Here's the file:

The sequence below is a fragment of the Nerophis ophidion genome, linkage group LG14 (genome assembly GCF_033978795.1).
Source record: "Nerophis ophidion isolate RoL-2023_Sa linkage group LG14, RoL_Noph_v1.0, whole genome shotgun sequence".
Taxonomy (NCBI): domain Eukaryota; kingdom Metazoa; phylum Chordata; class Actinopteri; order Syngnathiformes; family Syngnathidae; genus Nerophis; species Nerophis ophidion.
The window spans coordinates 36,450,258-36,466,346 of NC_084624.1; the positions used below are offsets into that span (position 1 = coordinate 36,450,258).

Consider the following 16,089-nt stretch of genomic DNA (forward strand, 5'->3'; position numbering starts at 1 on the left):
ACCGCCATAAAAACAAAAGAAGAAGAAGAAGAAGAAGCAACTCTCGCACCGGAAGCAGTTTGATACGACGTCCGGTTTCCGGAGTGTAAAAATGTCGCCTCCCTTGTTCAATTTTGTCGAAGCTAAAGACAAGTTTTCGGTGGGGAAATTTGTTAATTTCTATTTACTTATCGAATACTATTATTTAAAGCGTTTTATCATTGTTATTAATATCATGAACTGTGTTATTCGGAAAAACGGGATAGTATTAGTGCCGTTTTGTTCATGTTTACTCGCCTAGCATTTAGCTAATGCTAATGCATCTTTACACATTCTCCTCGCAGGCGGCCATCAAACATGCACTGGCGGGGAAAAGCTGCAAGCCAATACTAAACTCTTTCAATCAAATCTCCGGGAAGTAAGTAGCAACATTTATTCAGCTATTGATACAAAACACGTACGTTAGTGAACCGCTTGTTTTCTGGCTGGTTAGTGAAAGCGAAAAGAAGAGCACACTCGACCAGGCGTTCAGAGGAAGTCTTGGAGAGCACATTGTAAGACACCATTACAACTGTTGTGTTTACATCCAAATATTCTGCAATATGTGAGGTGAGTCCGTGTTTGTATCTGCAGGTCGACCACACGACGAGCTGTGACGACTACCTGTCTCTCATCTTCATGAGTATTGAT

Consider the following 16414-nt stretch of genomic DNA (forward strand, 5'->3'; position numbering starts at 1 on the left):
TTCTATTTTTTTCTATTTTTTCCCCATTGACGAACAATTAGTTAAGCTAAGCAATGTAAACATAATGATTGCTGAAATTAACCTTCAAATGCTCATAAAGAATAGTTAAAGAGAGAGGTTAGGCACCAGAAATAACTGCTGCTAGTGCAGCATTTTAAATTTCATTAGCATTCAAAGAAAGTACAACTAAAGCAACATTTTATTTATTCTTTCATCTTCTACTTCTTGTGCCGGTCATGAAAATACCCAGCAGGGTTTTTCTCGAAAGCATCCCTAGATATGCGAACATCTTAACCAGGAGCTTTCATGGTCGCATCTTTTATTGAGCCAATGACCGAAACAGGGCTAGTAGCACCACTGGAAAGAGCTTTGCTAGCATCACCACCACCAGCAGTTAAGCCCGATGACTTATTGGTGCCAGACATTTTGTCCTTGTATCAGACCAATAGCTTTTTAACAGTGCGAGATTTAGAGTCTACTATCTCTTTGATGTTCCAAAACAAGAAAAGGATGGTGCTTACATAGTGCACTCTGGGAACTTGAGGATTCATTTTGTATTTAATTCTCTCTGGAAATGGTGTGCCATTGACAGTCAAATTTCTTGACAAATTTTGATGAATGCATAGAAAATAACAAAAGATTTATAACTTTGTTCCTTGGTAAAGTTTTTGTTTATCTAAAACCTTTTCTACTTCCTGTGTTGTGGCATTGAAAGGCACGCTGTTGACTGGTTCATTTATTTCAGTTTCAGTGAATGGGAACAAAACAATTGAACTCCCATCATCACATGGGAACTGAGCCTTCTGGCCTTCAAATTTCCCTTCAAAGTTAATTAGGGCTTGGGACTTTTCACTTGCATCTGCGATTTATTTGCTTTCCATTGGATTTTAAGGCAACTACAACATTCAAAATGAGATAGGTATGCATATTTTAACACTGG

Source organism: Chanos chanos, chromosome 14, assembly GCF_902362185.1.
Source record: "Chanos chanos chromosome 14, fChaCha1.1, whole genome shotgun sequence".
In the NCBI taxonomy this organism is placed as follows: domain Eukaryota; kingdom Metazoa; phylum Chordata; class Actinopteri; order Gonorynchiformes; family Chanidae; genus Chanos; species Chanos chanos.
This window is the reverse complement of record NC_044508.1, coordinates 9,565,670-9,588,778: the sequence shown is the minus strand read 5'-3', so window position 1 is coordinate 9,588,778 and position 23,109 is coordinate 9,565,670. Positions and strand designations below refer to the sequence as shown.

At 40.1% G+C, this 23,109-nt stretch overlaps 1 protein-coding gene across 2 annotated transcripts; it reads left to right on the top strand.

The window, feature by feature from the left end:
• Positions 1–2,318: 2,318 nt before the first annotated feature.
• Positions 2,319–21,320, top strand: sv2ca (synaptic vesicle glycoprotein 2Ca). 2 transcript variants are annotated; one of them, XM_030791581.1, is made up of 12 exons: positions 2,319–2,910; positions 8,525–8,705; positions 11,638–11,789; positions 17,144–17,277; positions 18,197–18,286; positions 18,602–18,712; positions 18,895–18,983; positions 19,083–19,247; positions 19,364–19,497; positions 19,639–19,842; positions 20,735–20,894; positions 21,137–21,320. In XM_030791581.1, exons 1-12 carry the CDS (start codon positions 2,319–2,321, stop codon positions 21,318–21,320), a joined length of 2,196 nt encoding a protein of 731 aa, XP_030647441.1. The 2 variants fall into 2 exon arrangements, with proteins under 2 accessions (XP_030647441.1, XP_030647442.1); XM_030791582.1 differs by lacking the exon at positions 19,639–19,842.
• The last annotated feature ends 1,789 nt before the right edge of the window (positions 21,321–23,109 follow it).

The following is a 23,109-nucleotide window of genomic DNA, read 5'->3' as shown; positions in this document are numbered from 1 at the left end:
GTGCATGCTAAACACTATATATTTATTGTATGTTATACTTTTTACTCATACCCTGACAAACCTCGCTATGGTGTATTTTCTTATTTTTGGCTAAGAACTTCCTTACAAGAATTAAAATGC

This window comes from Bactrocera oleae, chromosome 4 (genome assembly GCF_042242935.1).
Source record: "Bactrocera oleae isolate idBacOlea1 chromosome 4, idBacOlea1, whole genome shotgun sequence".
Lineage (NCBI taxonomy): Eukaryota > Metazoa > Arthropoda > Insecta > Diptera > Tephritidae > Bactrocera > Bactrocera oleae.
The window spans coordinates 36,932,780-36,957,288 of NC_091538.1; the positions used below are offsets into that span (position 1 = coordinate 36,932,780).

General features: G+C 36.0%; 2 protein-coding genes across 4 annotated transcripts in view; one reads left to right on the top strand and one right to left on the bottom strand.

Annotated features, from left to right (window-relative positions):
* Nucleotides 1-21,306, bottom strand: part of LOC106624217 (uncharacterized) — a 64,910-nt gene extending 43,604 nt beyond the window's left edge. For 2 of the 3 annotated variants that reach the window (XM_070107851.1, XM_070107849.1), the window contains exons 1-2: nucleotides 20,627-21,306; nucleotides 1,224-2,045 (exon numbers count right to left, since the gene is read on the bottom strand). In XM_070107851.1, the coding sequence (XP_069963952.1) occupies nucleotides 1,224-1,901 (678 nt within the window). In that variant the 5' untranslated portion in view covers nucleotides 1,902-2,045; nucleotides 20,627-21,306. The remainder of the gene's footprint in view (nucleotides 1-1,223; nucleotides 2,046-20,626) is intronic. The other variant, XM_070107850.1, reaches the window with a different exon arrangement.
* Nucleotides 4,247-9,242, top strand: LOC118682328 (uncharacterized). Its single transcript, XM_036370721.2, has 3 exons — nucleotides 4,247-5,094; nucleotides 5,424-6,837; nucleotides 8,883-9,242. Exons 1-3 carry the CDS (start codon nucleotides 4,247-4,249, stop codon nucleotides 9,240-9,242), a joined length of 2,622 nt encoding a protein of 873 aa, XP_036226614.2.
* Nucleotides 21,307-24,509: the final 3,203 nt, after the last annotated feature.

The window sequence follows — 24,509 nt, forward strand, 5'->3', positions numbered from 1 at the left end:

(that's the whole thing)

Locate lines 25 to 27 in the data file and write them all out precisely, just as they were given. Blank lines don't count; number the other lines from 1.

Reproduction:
Annotated features, from left to right (window-relative positions):
* Nucleotides 1-21,306, bottom strand: part of LOC106624217 (uncharacterized) — a 64,910-nt gene extending 43,604 nt beyond the window's left edge. For 2 of the 3 annotated variants that reach the window (XM_070107851.1, XM_070107849.1), the window contains exons 1-2: nucleotides 20,627-21,306; nucleotides 1,224-2,045 (exon numbers count right to left, since the gene is read on the bottom strand). In XM_070107851.1, the coding sequence (XP_069963952.1) occupies nucleotides 1,224-1,901 (678 nt within the window). In that variant the 5' untranslated portion in view covers nucleotides 1,902-2,045; nucleotides 20,627-21,306. The remainder of the gene's footprint in view (nucleotides 1-1,223; nucleotides 2,046-20,626) is intronic. The other variant, XM_070107850.1, reaches the window with a different exon arrangement.
* Nucleotides 4,247-9,242, top strand: LOC118682328 (uncharacterized). Its single transcript, XM_036370721.2, has 3 exons — nucleotides 4,247-5,094; nucleotides 5,424-6,837; nucleotides 8,883-9,242. Exons 1-3 carry the CDS (start codon nucleotides 4,247-4,249, stop codon nucleotides 9,240-9,242), a joined length of 2,622 nt encoding a protein of 873 aa, XP_036226614.2.